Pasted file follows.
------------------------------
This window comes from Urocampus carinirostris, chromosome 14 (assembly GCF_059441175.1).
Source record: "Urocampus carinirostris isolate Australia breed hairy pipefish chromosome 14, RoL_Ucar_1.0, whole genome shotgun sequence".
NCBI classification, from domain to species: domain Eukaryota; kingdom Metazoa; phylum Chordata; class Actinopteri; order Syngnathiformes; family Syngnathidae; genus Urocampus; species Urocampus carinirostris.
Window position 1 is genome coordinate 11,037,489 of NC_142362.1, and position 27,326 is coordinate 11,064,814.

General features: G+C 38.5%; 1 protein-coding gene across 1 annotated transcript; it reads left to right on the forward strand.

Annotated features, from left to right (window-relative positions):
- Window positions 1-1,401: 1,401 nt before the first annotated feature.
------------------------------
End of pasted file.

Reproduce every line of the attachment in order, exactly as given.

This window comes from Urocampus carinirostris, chromosome 14 (assembly GCF_059441175.1).
Source record: "Urocampus carinirostris isolate Australia breed hairy pipefish chromosome 14, RoL_Ucar_1.0, whole genome shotgun sequence".
NCBI classification, from domain to species: domain Eukaryota; kingdom Metazoa; phylum Chordata; class Actinopteri; order Syngnathiformes; family Syngnathidae; genus Urocampus; species Urocampus carinirostris.
Window position 1 is genome coordinate 11,037,489 of NC_142362.1, and position 27,326 is coordinate 11,064,814.

General features: G+C 38.5%; 1 protein-coding gene across 1 annotated transcript; it reads left to right on the forward strand.

Annotated features, from left to right (window-relative positions):
- Window positions 1-1,401: 1,401 nt before the first annotated feature.